From the soaring art-deco tower and the bronze-door entrance to a breathtaking walkway over the iconic poppies of Flanders Fields, the National WWI Museum and Memorial provides a stunning visual and visceral experience for visitors from around the world. This incomparable facility is a tangible reminder of loss and longing, as well as life and liberty – cold, hard stone bounded by soft, green grass.
Inside, guests are offered an extraordinary fare of history and biography, art and music, geography, military and material culture, and heartfelt letters from home.
The National WWI Museum and Memorial serves as more than a showcase for artifacts. It is the national trove of information and seedbed for meaningful discussion surrounding the world’s first global conflict and its enduring impact.
And it’s not located in Washington, D.C. It’s housed in Kansas City, Missouri – the only WWI memorial Congress has authorized outside of the National Mall in the nation’s capital.
The Museum and Memorial holds the most comprehensive collection of WWI objects and documents in the world. It is the second-oldest public museum dedicated to preserving the objects, history and personal experiences of the war. It is America’s leading institution dedicated to remembering, interpreting and understanding the Great War and its enduring impact on the global community.
Academy Award-winning director/actor Kevin Costner and former Chairman of the Joint Chiefs of Staff and current Kansas State University President General (ret.) Richard Myers served as the National Honorary Chairs with Henry Bloch, William H. Dunn, Sr., Ollie Gates and Jeannette Nichols serving as Campaign Honorary Chairs. Mary Beth and Thomas Butch and Christine and Sandy Kemper were the working chairs for the campaign.
More than $5 million raised was used to create the Wylie Gallery, a new exhibition space. The gallery opening featured John Singer Sargent’s painting, “Gassed.” Other initiatives funded by the campaign included upgrades to the building and grounds, a refresh to the entrance’s Poppy Field, expanded programming enabling the Museum and Memorial to reach millions of school students and hundreds of thousands of adult learners, a renovation of the auditorium, an expansion of staff, an upgrade of software platforms and significant investments in the Museum and Memorial’s endowments.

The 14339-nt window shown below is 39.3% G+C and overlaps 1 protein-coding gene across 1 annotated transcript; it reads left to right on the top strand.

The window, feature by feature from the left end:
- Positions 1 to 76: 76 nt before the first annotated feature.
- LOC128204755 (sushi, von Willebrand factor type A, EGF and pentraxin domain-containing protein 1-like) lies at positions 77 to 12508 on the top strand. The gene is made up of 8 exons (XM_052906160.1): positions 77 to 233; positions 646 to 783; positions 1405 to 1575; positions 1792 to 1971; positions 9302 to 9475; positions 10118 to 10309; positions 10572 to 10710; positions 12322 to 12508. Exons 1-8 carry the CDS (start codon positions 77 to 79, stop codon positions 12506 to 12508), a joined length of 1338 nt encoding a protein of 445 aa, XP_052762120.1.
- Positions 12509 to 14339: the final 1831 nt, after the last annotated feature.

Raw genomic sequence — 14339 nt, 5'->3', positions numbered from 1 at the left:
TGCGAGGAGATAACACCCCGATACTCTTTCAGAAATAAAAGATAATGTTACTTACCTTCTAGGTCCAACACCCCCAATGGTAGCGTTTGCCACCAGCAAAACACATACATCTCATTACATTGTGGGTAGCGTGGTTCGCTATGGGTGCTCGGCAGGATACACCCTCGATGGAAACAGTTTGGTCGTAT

“I am extremely proud of the Call to Duty campaign team. The exemplary leadership demonstrated by the campaign honorary chair, co-chairs and campaign cabinet led to institution-changing philanthropy that stimulated unprecedented growth for the National WWI Museum and Memorial,” said Kinetic Chairman and CEO Matthew Beem, Ph.D.
He added, “In addition to the campaign cabinet’s leadership, the entire Museum and Memorial’s team— with extraordinary leadership from Dr. Naylor and strong support from the organization’s development team – ensured campaign volunteers had the resources and support they needed to give their all to the campaign. Their combined efforts have had a significant and long-term impact on the National WWI Museum and Memorial’s mission.
Following the campaign, campaign cabinet members were asked to give feedback about their personal participation in the Call to Duty.
As one respondent shared: “My experience on the campaign cabinet now has me considering placing the Museum and Memorial in my estate plans.” While the cabinet’s input was anonymous, a consensus reflected Kinetic’s* timeless advice to clients … that: “Involvement leads to investment.”
For the many donors, staff and volunteers who participated in the National WWI Museum and Memorial’s campaign, it was more than just involvement, it was a call to duty.
*This campaign took place prior to Hartsook becoming Kinetic in 2022.